• Foods sold inside school premises 
  1. Provide healthy food that meets all the requirements and procedures to be taken during its production, preparation, storage, and distribution to ensure its safety when consumed;
  2. Clarify the procedures and steps to be followed by school administrations and companies dealing with school food;
  3. Direct school administrations towards observing scientific standards in choosing appropriate foods and providing healthy options when dealing with foods that are sold within the school;
  4. Consider the nutritional needs of students according to the age group to support physical and academic growth;
  5. Enhance healthy dietary patterns among students at all levels to prevent chronic diseases; and
  6. Evolve the goals of the school canteen from providing food and profiting, to educating members of the school community, including students, parents and faculty
BasisFood and nutrient-based
Food groups coveredStaples and cereals, legumes and grain products, vegetable and fruit groups, milk and dairy products, meat, poultry, fish and alternatives, different foods (drinks, juices, tea, coffee, etc.)


Development process

The Health Standards and Requirements for Food Handling in School Canteens were developed in 2022 by the Emirates Schools Establishment and are compulsory for all public schools. They are based on recommended daily allowances derived from the Dietary Guidelines for Americans (2020-2025). The standards include general requirements for foods sold in school canteens, recommendations on how to read food labels, nutritional needs by age group, the American recommendations for healthy eating, the importance of water and fluids, a classification of food supplied in schools, healthy food preparation methods and hygienic practices (personal hygiene, general cleaning and food handling).

Private schools in the United Arab Emirates are not required to follow these health standards and can develop their own guidelines as described in the following examples from Dubai and Abu Dhabi:

As of 2023, the Ministry of Health is leading the process of developing national school canteen standards based on the United Arab Emirate’s own National Food-Based Dietary Guidelines and the nutrition situation of the Emirates, to align standards for school food across the country. A multi-stakeholder school food task force has been set up, consisting of the Ministry of Education, the Emirates Schools Establishment, the Department of Health–Abu Dhabi, the Dubai Health Authority, the Sharjah Private Education Authority, the Department of Education and Knowledge in Abu Dhabi, Knowledge and Human Development Authority and municipalities from each emirate, among others.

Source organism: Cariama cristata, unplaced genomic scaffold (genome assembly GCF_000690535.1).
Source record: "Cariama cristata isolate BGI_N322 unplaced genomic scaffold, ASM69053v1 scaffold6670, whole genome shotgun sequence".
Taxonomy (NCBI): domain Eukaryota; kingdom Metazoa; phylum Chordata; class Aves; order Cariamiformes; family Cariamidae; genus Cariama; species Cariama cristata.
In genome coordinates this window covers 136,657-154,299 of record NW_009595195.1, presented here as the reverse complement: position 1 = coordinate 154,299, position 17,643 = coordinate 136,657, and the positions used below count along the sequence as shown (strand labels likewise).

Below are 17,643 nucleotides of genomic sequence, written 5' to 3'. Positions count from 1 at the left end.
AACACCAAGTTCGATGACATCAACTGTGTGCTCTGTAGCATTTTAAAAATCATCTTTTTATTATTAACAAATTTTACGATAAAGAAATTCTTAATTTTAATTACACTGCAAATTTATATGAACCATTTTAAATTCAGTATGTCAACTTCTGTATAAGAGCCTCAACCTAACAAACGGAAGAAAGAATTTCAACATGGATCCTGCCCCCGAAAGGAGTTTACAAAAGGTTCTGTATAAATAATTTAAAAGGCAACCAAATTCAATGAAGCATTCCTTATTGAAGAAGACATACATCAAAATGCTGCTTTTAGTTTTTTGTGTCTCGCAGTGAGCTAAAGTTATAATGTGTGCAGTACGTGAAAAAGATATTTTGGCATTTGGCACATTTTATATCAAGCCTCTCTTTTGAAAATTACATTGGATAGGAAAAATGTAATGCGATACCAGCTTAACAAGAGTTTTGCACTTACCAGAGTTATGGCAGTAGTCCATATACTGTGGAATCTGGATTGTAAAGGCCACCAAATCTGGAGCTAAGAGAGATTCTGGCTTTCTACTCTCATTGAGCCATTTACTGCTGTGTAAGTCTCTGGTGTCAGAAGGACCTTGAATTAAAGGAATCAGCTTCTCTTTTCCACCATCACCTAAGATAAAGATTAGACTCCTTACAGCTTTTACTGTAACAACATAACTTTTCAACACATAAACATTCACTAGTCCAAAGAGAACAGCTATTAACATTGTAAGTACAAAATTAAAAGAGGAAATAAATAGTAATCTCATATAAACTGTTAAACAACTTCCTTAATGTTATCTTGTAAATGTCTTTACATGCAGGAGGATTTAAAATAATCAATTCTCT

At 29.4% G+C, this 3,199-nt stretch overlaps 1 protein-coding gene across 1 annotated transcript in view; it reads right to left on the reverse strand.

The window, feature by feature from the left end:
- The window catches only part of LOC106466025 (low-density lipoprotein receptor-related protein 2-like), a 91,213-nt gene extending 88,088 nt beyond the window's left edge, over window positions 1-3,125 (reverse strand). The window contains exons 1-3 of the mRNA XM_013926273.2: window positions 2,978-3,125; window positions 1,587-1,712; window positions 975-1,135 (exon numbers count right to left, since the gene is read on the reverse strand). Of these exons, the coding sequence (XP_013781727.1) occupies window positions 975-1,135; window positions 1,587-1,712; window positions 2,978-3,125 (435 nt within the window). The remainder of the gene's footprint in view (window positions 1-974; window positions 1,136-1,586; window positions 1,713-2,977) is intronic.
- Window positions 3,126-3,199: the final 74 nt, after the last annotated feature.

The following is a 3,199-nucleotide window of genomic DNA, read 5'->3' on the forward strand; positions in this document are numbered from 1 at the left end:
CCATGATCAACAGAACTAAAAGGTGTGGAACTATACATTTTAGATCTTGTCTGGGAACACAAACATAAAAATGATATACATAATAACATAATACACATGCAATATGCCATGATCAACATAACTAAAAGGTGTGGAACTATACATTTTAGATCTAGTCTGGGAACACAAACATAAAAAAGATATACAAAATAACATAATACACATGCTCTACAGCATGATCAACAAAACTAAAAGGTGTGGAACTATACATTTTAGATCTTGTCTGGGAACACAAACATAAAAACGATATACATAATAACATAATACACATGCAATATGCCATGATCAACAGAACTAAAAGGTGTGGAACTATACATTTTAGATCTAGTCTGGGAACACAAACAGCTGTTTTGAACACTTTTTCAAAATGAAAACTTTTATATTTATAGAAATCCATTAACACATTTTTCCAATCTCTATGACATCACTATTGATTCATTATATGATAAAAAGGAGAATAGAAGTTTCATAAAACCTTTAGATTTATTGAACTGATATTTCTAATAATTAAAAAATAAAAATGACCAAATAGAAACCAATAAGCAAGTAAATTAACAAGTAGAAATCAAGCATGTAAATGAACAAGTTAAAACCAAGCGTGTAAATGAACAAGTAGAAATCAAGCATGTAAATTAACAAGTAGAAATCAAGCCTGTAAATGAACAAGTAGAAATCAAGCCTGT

The Emirates Schools Establishment is currently responsible for the implementation of the standards in public school canteens. The Establishment reviews the school meal programme menus each year and collects food samples to ensure that the catering companies are meeting the standards. The Establishment uses nutritionists to conduct meetings, training and monitoring visits to catering companies to keep improving the quality of the food provided to schools.

However, given the low compliance rates observed through monitoring visits, the Ministry of Education plans to organize training for catering companies, starting with an initial assessment with caterers to better understand the challenges in providing nutritious school meals.


Monitoring and Evaluation

The Emirates Schools Establishment has a team of inspectors that monitor compliance with the standards through random inspections in public schools, mostly to monitor food safety aspects but also to identify variations from required meal modalities. Every term, an online survey is carried out to get feedback from students, parents and school principals. The Emirates Schools Establishment is also developing software to gather data on school food consumption among schoolchildren.

Various Emirates have formed a committee to monitor the implementation of the standards, while others do not have jurisdiction over private schools, so each one has a different monitoring system as well as specific penalties. Part of the Ministry of Education’s task force plan is to better understand each monitoring system to enable an exchange of experiences and lessons learned among the different regions, with the aim of developing a common monitoring and evaluation system across the country.

School staff are responsible for monitoring compliance with the guidelines on foods brought from home.

Go to the Summary of the Standards

School-Based Food and Nutrition Education